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Inflation delivers another whammy for Social Security recipients. Our benefits are subject to federal income taxation (as well as state income taxation, albeit in only about a dozen states). The thresholds beyond which first 50% and then 85% of our benefits are subject to taxation are not indexed for inflation. Hence, with each year of inflation, particularly high inflation, more and more beneficiaries are having more and more of their benefits taxed away. Social Security’s nominal income-tax thresholds have been set in stone since 1983.

Earth to Congress — Index Social Security’s taxable income thresholds!

Another poorly understood issue with Social Security and inflation is its benefit calculation. The system indexes earnings prior to age 60 based on economywide average wage growth through the year we reach age 60. But covered earnings after age 60 are not indexed. Hence, in determining the average value of our highest 35 years of covered earnings, our post-60 nominal wages are ranked together with the pre-61 indexed earnings. With inflation, people working stand to experience a real benefit increase through what Social Security calls its recomputation of benefits, not because their real wages rose since age 60, but because their nominal wages (what they received in dollars) rose. Hence, if you had a low or spotty earnings history prior to age 60, this is the time to get back into the labor market to earn high nominal, if not high real wages. You may well raise your lifetime Social Security benefits by more than the additional FICA taxes you’ll pay!

Another thing about Social Security and inflation. If you’re waiting beyond full retirement age to start your retirement benefit, make sure you receive all your Delayed Retirement Credits (DRCs) and that they have been properly adjusted for the system’s COLAs. For example, if your benefit, had you taken it at 69, was $X, your benefit at 70 should be $X times 1.08 — to account for the year’s DRCs — times 1.087 — this year’s COLA. I’ve been hearing from people not receiving the right number of DRCs as well as receiving DRCs that aren’t properly inflation indexed.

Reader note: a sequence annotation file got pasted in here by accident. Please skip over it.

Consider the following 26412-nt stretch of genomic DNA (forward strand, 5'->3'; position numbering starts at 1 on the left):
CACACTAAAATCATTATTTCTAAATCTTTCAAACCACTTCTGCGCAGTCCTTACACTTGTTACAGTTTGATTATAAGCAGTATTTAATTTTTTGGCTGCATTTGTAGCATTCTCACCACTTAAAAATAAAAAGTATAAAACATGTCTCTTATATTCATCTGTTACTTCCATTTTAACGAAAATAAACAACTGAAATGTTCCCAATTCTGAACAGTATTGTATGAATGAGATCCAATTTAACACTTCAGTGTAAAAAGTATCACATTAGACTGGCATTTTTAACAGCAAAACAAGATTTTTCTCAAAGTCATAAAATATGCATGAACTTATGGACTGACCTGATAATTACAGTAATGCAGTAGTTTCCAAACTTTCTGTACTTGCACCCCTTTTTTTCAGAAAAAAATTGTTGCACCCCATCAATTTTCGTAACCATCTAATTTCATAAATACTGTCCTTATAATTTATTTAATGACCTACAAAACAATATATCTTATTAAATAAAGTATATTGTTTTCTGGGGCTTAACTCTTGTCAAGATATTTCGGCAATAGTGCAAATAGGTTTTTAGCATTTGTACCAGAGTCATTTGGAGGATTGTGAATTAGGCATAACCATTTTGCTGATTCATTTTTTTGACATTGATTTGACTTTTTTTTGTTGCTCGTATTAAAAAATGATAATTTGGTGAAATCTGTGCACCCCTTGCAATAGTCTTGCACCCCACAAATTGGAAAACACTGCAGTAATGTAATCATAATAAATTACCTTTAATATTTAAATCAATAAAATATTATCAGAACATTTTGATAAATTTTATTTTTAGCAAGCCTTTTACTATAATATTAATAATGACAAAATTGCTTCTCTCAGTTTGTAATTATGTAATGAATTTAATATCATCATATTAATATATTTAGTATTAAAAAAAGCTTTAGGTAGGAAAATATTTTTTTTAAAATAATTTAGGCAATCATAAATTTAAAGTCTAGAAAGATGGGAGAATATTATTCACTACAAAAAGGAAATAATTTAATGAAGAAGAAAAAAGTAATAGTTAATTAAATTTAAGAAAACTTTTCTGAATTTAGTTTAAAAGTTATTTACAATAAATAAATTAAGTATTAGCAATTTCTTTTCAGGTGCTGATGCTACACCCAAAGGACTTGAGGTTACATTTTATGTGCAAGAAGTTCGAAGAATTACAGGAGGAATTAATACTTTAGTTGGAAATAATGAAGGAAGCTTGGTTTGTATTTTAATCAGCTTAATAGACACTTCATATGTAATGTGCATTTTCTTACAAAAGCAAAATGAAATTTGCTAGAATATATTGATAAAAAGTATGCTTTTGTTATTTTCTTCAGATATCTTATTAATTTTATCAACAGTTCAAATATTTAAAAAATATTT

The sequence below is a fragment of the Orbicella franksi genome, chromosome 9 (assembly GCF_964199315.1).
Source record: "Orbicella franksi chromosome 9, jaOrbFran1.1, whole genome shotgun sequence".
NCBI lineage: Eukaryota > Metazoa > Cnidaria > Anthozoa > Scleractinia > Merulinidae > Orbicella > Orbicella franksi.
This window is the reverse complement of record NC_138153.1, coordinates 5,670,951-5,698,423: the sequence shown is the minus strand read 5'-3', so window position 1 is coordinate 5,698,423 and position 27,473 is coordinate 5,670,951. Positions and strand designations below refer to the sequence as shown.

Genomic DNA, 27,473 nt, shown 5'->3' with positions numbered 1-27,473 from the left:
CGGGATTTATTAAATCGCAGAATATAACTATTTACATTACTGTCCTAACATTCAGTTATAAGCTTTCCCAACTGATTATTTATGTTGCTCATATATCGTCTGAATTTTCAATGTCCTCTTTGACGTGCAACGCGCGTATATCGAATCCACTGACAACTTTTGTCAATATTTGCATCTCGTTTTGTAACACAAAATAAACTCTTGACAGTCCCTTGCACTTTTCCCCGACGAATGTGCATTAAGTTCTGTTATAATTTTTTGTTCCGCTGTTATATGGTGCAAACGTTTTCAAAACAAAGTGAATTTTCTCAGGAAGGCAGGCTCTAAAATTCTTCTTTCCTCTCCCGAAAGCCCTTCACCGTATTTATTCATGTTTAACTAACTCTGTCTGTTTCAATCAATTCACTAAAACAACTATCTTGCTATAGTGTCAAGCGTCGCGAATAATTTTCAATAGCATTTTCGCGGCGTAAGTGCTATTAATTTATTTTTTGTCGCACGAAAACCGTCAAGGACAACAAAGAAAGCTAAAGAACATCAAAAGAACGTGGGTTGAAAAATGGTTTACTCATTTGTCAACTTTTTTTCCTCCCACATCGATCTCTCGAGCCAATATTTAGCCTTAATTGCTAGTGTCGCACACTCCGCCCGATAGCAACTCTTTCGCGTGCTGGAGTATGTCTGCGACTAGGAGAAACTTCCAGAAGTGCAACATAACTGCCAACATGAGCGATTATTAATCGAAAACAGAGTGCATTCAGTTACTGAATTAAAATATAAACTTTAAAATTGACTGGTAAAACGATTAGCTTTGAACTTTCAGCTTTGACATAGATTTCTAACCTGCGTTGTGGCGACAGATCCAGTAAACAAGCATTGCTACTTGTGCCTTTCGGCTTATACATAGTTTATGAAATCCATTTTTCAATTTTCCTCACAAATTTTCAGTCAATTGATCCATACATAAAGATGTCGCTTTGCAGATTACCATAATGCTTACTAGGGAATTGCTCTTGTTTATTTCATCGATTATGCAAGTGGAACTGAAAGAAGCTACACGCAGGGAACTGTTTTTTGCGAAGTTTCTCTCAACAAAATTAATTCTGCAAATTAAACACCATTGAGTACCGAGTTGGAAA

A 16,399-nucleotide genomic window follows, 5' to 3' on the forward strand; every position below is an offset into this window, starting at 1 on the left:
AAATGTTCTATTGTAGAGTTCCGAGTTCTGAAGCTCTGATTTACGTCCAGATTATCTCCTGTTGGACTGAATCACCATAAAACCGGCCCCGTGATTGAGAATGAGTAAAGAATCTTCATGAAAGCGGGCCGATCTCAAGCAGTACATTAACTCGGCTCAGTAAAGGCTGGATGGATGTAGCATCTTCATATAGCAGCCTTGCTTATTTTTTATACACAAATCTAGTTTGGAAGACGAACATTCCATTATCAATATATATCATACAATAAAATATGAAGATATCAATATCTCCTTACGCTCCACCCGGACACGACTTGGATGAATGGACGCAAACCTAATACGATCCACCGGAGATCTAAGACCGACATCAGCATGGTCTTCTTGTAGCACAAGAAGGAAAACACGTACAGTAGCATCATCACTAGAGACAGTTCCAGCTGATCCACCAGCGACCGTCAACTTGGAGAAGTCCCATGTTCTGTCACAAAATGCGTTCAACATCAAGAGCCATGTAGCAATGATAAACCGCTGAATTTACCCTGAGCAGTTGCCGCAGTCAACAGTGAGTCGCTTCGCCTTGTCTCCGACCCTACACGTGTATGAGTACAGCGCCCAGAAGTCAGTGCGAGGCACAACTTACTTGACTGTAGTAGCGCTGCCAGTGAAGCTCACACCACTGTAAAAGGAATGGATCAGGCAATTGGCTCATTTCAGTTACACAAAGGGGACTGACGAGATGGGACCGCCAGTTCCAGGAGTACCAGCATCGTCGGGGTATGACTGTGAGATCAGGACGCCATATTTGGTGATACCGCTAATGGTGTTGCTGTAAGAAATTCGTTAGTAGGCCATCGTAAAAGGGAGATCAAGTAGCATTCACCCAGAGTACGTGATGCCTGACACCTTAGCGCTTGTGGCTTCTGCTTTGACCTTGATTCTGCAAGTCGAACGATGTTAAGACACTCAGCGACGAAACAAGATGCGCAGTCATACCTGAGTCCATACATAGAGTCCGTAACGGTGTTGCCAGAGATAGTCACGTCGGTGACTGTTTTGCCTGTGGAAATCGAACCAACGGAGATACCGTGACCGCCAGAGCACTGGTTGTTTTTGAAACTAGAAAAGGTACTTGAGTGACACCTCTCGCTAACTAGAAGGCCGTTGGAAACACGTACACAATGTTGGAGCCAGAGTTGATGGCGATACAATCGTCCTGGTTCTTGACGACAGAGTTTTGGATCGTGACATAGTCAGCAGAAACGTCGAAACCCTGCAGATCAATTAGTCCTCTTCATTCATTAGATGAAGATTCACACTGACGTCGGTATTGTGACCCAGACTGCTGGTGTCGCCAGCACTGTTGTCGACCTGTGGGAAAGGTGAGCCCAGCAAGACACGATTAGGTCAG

Finally, if you have a nominal (non-inflation indexed) pension from non-covered employment, you can lose Social Security benefits equal to, at most, half of your non-covered pension due to the Windfall Elimination Provision (WEP). But, in real terms, this maximum loss falls with inflation. So inflation for those being severely hit by the WEP is a good thing. The same is true for those losing all of their spousal, widow, divorced spousal, or divorced widow benefits under the Government Pension Offset Provision (GPO). With enough inflation, those losing all of these benefits due to the GPO will suddenly find they are starting to receive a portion of these benefits. This assumes Social Security gets things straight — a huge assumption.

To understand what benefits you are really do and how much you are being zapped by Social Security’s delayed inflation adjustment, check out my company’s personal financial planning tools. Links are at kotlikoff.net.